Judge rules WikiLeaks prosecutors can demand information from Twitter

A federal magistrate has decided Twitter must surrender account information in all probes related to WikiLeaks

By Matthew Barakat
March 12, 2011 2:10AM (UTC)
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The founder of WikiLeaks Julian Assange waves as he leaves after speaking to the media after his extradition hearing at Belmarsh Magistrates' Court in London, Thursday, Feb. 24, 2011. Julian Assange can be extradited to Sweden in a sex crimes inquiry, a British judge ruled Thursday, rejecting claims by the WikiLeaks founder that he would not face a fair trial there. Assange's lawyer said he would appeal. Judge Howard Riddle said the allegations of rape and sexual molestation by two women against Assange meet the definition of extraditable offenses and said the Swedish warrant had been properly issued and was valid. (AP Photo/Matt Dunham) (AP)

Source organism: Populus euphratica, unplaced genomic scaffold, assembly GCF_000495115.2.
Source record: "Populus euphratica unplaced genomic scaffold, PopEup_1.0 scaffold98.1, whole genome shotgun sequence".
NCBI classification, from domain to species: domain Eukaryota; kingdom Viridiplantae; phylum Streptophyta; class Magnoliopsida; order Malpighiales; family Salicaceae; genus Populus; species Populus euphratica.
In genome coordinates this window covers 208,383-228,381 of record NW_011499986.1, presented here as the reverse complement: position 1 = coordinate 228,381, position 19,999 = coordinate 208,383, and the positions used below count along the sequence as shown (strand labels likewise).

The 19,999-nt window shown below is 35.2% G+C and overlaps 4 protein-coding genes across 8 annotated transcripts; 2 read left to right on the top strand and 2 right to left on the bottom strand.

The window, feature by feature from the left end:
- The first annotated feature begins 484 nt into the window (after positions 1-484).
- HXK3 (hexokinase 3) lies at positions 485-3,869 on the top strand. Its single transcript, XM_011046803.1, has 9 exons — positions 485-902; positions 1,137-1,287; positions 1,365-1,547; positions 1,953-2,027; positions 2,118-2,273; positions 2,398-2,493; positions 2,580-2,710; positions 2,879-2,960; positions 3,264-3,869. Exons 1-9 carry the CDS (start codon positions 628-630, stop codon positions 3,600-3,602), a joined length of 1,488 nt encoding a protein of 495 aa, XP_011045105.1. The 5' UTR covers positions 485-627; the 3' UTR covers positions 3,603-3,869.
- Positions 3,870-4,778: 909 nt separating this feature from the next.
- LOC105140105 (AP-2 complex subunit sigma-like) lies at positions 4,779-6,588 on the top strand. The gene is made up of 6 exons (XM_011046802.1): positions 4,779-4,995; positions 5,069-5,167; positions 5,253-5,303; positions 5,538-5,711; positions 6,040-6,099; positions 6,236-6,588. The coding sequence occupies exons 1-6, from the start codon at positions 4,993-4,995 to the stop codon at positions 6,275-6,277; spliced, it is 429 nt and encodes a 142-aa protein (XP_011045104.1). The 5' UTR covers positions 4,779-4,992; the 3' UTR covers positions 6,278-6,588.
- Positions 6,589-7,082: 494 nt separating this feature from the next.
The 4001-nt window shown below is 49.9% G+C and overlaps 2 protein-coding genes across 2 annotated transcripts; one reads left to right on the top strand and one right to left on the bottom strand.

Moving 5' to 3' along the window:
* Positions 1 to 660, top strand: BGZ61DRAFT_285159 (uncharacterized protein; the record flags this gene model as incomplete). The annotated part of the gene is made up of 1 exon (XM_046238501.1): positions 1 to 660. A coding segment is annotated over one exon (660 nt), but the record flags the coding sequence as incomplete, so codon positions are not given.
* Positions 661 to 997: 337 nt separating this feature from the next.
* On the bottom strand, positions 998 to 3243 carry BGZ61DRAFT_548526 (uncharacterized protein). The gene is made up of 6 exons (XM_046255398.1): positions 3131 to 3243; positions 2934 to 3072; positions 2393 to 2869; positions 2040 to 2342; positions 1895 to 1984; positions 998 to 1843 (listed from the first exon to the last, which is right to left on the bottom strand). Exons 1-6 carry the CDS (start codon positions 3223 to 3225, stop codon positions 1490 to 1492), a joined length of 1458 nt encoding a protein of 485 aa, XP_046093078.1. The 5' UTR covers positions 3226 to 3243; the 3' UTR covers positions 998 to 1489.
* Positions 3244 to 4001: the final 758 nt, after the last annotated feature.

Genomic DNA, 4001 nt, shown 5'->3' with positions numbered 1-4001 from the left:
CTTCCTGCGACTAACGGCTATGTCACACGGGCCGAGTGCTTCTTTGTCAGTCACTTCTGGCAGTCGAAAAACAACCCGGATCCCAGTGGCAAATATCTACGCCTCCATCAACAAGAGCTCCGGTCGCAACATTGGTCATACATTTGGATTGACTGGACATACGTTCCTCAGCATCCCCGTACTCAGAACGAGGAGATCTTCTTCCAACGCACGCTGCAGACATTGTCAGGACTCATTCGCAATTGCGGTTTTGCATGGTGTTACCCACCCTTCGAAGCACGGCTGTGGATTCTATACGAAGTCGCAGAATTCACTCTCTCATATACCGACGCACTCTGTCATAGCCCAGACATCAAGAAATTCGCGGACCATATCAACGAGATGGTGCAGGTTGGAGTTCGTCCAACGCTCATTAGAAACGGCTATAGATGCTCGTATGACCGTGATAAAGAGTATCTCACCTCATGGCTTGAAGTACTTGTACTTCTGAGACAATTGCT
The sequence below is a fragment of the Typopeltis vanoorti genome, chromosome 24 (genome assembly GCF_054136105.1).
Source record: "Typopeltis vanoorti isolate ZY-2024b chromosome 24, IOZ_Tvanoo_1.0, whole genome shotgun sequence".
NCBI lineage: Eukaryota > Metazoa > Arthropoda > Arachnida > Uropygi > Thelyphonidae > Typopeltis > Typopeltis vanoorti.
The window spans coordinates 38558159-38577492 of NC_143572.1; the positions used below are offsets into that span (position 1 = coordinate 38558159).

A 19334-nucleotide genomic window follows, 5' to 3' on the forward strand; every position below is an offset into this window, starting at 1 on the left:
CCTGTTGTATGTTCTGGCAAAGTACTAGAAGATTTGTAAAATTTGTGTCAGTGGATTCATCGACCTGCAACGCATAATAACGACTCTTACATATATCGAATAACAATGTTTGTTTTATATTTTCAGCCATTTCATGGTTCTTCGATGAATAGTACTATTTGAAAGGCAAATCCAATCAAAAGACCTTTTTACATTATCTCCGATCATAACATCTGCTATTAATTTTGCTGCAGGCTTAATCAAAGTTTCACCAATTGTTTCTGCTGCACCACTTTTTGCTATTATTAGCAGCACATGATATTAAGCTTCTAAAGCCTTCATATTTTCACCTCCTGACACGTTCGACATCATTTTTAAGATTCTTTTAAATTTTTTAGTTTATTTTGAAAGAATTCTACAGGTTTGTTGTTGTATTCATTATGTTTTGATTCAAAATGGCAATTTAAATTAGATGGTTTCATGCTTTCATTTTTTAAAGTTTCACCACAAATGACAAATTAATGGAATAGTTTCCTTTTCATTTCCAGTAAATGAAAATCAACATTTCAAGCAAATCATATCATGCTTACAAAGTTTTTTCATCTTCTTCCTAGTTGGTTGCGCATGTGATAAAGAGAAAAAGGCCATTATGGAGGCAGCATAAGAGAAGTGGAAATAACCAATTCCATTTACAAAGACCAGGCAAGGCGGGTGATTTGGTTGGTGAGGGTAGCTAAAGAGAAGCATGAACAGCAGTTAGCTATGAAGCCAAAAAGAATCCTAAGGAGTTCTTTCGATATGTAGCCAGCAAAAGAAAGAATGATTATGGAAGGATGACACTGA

A federal magistrate has ruled that prosecutors can demand the Twitter account information of certain users in their criminal probe into the disclosure of classified documents on WikiLeaks.

Three of the account holders targeted by the government had asked the judge to reverse an earlier order she issued requiring Twitter to turn over the information to prosecutors.


A federal law allows prosecutors to obtain certain electronic data without a search warrant. In this case, the Twitter users say the government is abusing the law in a way that harms constitutional protections for free speech and association.

Lawyers for the Twitter account holders -- all of whom have some connection to WikiLeaks -- have said they will appeal.

Matthew Barakat

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